Tag Archives: renounce US citizenship

State Department Announces Intention To Reduce Fee To Issue Certificates Of Loss Of Nationality From $2350 To $450

Introduction And General Context

On Friday January 6, 2023 the State Department announced its intention to reduce the administrative fee for issuing CLNs (“Certificates Of Loss Of Nationality”) for US citizenship relinquishments from the current $2350 to $450. Notably in 2015 the State Department increased the fee from $450 to $2350.

The precise language found in the Declaration of Assistant Secretary For Consular Affairs Reena Bitter was:

3. Under 31 U.S.C. 9701, 22 U.S.C. § 4219, and Executive Order 10718, the Department has the authority to establish fees to be charged for official services provided by U.S. embassies and consulates. The Department intends to pursue rulemaking to reduce the fee for processing CLN requests from the current amount of $2350 to the previous fee of $450, as set in 75 FR 36522 on June 28, 2010. The Department will consider any necessary changes to this fee, as appropriate, in a future rulemaking.

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The reduction was announced in conjunction with a lawsuit launched by the Association Of Accidental Americans arguing that the $2350 renunciation fee is unconstitutional. The announcement and general context is described in the article at the American Expat Finance News Journal.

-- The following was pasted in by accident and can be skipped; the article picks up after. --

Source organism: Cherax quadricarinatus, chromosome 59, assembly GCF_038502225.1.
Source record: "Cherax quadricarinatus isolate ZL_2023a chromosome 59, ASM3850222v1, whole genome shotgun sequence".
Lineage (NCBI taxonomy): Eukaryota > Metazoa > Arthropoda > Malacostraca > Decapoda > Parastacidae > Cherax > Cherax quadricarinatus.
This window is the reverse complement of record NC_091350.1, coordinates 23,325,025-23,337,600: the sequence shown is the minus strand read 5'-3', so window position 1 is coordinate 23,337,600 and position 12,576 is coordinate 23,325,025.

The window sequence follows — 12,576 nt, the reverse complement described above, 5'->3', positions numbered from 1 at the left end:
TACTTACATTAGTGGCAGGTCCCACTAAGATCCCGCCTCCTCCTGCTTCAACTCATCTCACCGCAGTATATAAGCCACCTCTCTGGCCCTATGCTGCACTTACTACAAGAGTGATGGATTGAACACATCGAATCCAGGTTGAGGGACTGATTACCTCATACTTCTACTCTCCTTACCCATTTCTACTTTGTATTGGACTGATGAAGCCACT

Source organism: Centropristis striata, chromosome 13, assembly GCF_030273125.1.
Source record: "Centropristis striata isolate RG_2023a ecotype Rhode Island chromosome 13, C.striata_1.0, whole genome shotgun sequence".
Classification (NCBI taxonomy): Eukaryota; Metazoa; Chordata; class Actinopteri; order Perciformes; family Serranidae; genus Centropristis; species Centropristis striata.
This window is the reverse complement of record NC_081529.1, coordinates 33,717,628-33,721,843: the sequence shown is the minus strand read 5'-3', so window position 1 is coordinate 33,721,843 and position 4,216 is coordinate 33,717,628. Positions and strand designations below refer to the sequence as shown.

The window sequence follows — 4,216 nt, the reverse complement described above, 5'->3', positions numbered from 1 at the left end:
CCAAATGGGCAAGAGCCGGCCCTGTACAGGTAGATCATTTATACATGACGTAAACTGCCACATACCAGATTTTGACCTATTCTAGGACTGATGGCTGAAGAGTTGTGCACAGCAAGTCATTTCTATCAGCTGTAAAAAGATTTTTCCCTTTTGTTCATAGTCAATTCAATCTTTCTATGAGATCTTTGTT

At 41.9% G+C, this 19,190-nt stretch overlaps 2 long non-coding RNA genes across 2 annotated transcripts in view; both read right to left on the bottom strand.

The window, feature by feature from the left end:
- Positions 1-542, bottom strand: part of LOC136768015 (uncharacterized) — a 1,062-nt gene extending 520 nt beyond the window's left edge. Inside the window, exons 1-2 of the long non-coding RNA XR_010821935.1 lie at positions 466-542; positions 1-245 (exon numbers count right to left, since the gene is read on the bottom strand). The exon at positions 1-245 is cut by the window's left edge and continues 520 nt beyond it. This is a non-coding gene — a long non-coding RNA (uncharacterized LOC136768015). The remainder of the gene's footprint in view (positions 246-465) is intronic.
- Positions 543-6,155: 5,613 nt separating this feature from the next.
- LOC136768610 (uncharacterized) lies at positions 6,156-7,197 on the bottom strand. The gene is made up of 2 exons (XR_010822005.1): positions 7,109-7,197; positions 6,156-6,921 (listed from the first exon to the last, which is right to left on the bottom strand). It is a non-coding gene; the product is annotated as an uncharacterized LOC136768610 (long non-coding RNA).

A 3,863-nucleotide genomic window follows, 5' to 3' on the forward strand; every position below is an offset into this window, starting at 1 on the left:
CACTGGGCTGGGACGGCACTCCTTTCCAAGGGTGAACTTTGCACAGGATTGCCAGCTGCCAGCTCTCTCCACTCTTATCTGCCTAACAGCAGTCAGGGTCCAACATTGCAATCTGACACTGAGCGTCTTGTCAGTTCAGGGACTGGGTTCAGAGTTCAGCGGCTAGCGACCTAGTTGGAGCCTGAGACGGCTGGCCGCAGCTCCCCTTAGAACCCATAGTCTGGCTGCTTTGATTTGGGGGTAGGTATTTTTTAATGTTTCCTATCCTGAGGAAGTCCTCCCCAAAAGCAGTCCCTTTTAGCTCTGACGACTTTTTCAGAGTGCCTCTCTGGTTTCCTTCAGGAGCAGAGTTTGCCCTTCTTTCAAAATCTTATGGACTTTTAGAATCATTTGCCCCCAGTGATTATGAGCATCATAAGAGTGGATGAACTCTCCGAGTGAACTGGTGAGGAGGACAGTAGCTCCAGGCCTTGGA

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Those wishing to better understand the lawsuit might be interested in a 2020 podcast I did with the lawyer Marc Zell.

Should you delay your renunciation until the new fee is in effect?

On January 9, 2022 there was a live hearing in Washington, DC exploring issues related to the lawsuit. During the hearing the Judge questioned the State Department lawyer about the plans to reduce the fee from $2350 to $450. It is apparent that:

1. There is no clear date on which the reduced fee will take effect.

2. There is no evidence that those who paid $2350 will be entitled to any kind of refund.

In many countries the waiting list to renounce or relinquish US citizenship continues to be long. Some of those waiting are dangerously close to being “covered expatriates” (based on the net worth test). “Covered expatriates” are generally subject to the 877A expatriation tax rules.

In most cases, those seeking to renounce US citizenship are probably best to avail themselves of the opportunity to renounce regardless of the fee on their renunciation date.